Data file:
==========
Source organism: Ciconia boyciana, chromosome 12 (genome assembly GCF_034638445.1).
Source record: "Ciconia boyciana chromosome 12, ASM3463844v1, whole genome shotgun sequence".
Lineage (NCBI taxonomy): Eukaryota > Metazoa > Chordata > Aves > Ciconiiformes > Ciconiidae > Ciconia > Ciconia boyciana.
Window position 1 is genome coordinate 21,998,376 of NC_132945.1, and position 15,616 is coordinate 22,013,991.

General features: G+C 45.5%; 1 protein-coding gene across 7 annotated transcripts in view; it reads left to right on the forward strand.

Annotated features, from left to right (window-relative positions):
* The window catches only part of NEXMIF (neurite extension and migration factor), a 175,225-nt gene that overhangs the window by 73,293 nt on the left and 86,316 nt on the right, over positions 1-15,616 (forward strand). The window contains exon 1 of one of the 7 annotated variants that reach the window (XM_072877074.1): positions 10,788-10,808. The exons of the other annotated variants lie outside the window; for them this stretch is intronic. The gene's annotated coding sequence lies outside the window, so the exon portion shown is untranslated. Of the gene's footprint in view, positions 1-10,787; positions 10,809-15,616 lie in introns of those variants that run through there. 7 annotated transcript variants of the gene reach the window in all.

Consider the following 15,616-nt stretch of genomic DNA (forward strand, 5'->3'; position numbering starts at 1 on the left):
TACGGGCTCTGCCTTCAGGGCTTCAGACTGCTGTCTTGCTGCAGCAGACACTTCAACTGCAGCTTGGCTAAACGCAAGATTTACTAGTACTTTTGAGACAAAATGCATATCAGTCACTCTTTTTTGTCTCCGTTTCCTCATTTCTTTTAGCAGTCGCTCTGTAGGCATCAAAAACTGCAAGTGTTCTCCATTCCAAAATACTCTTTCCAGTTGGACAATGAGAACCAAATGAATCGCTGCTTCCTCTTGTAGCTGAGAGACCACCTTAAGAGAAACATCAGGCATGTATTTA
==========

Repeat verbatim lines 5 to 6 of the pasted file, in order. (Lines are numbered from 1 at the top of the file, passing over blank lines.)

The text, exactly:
General features: G+C 45.5%; 1 protein-coding gene across 7 annotated transcripts in view; it reads left to right on the forward strand.

Annotated features, from left to right (window-relative positions):